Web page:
August 2014
Volume 14, Issue 10
Vision Sciences Society Annual Meeting Abstract  |   August 2014
Lets play it by ear: Auditory gating during goal-directed action?
Author Affiliations
  • Rachel Goodman
    University of Toronto
  • Gerome Manson
    University of Toronto
  • Damian Manzone
    University of Toronto
  • Tristan Loria
    University of Toronto
  • John de Grosbois
    University of Toronto
  • Valentin Crainic
    University of Toronto
  • Luc Tremblay
    University of Toronto
Journal of Vision August 2014, Vol.14, 432. doi:
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      Rachel Goodman, Gerome Manson, Damian Manzone, Tristan Loria, John de Grosbois, Valentin Crainic, Luc Tremblay; Lets play it by ear: Auditory gating during goal-directed action?. Journal of Vision 2014;14(10):432. doi:

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      © ARVO (1962-2015); The Authors (2016-present)

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At rest, the perception of brief flashes is biased by co-occurring brief beeps (i.e., audio-visual illusion: Shams et al. 2000; Andersen et al. 2004). However, during fast and accurate goal-directed movements, susceptibility to audio-induced visual illusions is lessened, specifically during the high velocity portions of the trajectory (Tremblay & Nguyen, 2010). One explanation for such findings is the sensory gating hypothesis (e.g., Chapman & Beauchamp, 2006), which is thought to primarily occur just before and early during a movement. Employing vision-induced auditory illusions, this study tested if the modulation of the audio-visual illusion could be explained by the gating of auditory information. Thirteen participants performed rapid and accurate upper-limb movements towards a visual target. At rest and during reaching movements, 0, 1 or 2 flashes were presented simultaneously with 1 or 2 beeps. During the movement trials, these audio-visual stimuli were presented at 0, 200, and 400 ms relative to movement onset. Participants were asked to report the number of beeps heard after each trial. An ANOVA contrasted the perceived number of beeps using a 4 presentation time (rest, 0, 200, 400 ms) by 3 flash (0, 1, 2) by 2 beep (1, 2) design. On average, participants perceived fewer beeps when 1 beep was presented in the 0 ms condition, compared to the other presentation times. Further, the average number of perceived beeps was influenced by the number of flashes presented in both the 0 ms and 200 ms conditions. These results suggest that auditory information processing is suppressed as one initiates an action, while the influence of action on visual information processing takes place over a longer period of time. We conclude that auditory gating alone is not sufficient to explain modulations in the perception of the audio-visual illusion during goal-directed action.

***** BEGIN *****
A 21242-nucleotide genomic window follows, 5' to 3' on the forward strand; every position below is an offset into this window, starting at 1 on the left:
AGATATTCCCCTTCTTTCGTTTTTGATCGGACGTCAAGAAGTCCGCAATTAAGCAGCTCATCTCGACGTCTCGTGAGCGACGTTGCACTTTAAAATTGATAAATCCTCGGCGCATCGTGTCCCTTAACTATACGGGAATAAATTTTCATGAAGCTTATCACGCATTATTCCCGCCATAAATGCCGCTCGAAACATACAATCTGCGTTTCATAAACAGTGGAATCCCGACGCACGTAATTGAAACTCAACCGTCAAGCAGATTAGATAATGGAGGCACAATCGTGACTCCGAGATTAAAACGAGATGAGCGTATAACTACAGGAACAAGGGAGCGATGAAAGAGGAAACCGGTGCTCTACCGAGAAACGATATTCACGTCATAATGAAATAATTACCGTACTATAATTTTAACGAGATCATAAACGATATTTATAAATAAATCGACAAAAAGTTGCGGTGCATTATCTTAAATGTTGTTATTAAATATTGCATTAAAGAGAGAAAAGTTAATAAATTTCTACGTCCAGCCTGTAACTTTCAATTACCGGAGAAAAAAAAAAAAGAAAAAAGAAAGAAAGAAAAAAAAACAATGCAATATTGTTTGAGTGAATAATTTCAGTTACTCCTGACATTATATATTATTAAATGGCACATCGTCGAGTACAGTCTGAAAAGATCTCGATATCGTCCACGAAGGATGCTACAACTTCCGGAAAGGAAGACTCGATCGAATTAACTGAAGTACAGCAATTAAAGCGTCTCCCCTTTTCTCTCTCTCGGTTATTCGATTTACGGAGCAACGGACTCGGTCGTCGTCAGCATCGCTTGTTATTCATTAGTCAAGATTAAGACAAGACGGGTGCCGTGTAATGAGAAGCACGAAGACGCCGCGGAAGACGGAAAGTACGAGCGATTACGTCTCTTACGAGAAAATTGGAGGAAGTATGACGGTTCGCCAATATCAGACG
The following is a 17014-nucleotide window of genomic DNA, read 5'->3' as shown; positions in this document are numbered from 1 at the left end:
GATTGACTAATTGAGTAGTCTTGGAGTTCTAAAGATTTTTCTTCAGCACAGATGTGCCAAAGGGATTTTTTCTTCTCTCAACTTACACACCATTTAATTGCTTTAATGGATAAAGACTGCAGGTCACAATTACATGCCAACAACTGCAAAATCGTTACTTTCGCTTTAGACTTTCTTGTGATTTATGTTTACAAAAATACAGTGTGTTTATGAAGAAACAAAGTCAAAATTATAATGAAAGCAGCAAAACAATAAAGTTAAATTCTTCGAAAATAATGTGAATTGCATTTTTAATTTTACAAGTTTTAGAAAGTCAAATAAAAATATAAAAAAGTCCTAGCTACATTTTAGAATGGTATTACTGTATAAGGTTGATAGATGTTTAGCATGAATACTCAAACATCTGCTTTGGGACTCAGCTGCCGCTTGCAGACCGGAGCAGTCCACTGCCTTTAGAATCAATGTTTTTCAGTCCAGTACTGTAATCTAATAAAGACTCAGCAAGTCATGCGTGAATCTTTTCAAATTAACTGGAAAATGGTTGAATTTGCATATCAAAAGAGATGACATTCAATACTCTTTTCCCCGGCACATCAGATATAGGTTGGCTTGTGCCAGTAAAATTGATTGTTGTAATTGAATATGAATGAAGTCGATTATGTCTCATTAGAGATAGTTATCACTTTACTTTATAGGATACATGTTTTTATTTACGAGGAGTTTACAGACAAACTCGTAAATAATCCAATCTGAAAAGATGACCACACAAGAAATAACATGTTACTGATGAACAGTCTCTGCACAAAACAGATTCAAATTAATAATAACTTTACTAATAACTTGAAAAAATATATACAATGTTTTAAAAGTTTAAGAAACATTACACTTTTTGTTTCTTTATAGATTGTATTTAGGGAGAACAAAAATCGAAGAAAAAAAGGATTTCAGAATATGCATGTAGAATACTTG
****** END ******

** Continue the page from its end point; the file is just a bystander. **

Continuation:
Meeting abstract presented at VSS 2014


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